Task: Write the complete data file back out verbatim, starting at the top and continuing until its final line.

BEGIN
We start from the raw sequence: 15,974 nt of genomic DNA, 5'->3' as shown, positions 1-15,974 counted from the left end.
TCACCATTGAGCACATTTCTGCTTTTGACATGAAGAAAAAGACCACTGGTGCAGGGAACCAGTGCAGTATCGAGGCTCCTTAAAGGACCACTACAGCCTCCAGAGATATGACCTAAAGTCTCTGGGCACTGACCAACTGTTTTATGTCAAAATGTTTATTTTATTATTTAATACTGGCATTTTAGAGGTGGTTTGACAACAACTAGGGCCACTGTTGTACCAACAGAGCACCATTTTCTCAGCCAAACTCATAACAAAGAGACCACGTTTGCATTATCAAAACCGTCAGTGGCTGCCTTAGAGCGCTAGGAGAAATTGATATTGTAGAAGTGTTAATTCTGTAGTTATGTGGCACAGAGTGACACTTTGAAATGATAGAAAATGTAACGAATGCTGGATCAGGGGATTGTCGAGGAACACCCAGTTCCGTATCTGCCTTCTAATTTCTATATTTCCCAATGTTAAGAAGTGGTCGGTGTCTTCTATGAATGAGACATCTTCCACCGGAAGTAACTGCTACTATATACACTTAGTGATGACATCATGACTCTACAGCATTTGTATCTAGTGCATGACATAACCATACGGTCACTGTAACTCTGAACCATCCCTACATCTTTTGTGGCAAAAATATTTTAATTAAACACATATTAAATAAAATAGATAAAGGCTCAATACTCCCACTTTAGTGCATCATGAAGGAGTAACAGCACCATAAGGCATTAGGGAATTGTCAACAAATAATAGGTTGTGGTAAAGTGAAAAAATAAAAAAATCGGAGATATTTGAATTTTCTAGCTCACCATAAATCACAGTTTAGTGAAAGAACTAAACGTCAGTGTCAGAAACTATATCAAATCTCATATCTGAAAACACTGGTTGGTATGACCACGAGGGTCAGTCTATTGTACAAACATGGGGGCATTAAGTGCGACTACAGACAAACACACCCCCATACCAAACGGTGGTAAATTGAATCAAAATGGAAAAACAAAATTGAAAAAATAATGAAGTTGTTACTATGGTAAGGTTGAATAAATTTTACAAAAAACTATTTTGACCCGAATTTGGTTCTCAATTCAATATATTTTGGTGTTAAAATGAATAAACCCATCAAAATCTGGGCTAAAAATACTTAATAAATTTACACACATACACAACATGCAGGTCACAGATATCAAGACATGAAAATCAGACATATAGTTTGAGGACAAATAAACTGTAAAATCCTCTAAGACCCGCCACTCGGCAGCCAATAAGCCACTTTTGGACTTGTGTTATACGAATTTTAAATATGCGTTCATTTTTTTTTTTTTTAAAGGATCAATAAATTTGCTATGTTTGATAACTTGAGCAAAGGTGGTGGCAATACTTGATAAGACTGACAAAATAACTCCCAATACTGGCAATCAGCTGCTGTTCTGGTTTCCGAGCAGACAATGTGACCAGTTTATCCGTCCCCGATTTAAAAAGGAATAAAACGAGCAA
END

We start from the raw sequence: 15,974 nt of genomic DNA, 5'->3' as shown, positions 1-15,974 counted from the left end.
TCACCATTGAGCACATTTCTGCTTTTGACATGAAGAAAAAGACCACTGGTGCAGGGAACCAGTGCAGTATCGAGGCTCCTTAAAGGACCACTACAGCCTCCAGAGATATGACCTAAAGTCTCTGGGCACTGACCAACTGTTTTATGTCAAAATGTTTATTTTATTATTTAATACTGGCATTTTAGAGGTGGTTTGACAACAACTAGGGCCACTGTTGTACCAACAGAGCACCATTTTCTCAGCCAAACTCATAACAAAGAGACCACGTTTGCATTATCAAAACCGTCAGTGGCTGCCTTAGAGCGCTAGGAGAAATTGATATTGTAGAAGTGTTAATTCTGTAGTTATGTGGCACAGAGTGACACTTTGAAATGATAGAAAATGTAACGAATGCTGGATCAGGGGATTGTCGAGGAACACCCAGTTCCGTATCTGCCTTCTAATTTCTATATTTCCCAATGTTAAGAAGTGGTCGGTGTCTTCTATGAATGAGACATCTTCCACCGGAAGTAACTGCTACTATATACACTTAGTGATGACATCATGACTCTACAGCATTTGTATCTAGTGCATGACATAACCATACGGTCACTGTAACTCTGAACCATCCCTACATCTTTTGTGGCAAAAATATTTTAATTAAACACATATTAAATAAAATAGATAAAGGCTCAATACTCCCACTTTAGTGCATCATGAAGGAGTAACAGCACCATAAGGCATTAGGGAATTGTCAACAAATAATAGGTTGTGGTAAAGTGAAAAAATAAAAAAATCGGAGATATTTGAATTTTCTAGCTCACCATAAATCACAGTTTAGTGAAAGAACTAAACGTCAGTGTCAGAAACTATATCAAATCTCATATCTGAAAACACTGGTTGGTATGACCACGAGGGTCAGTCTATTGTACAAACATGGGGGCATTAAGTGCGACTACAGACAAACACACCCCCATACCAAACGGTGGTAAATTGAATCAAAATGGAAAAACAAAATTGAAAAAATAATGAAGTTGTTACTATGGTAAGGTTGAATAAATTTTACAAAAAACTATTTTGACCCGAATTTGGTTCTCAATTCAATATATTTTGGTGTTAAAATGAATAAACCCATCAAAATCTGGGCTAAAAATACTTAATAAATTTACACACATACACAACATGCAGGTCACAGATATCAAGACATGAAAATCAGACATATAGTTTGAGGACAAATAAACTGTAAAATCCTCTAAGACCCGCCACTCGGCAGCCAATAAGCCACTTTTGGACTTGTGTTATACGAATTTTAAATATGCGTTCATTTTTTTTTTTTTTAAAGGATCAATAAATTTGCTATGTTTGATAACTTGAGCAAAGGTGGTGGCAATACTTGATAAGACTGACAAAATAACTCCCAATACTGGCAATCAGCTGCTGTTCTGGTTTCCGAGCAGACAATGTGACCAGTTTATCCGTCCCCGATTTAAAAAGGAATAAAACGAGCAA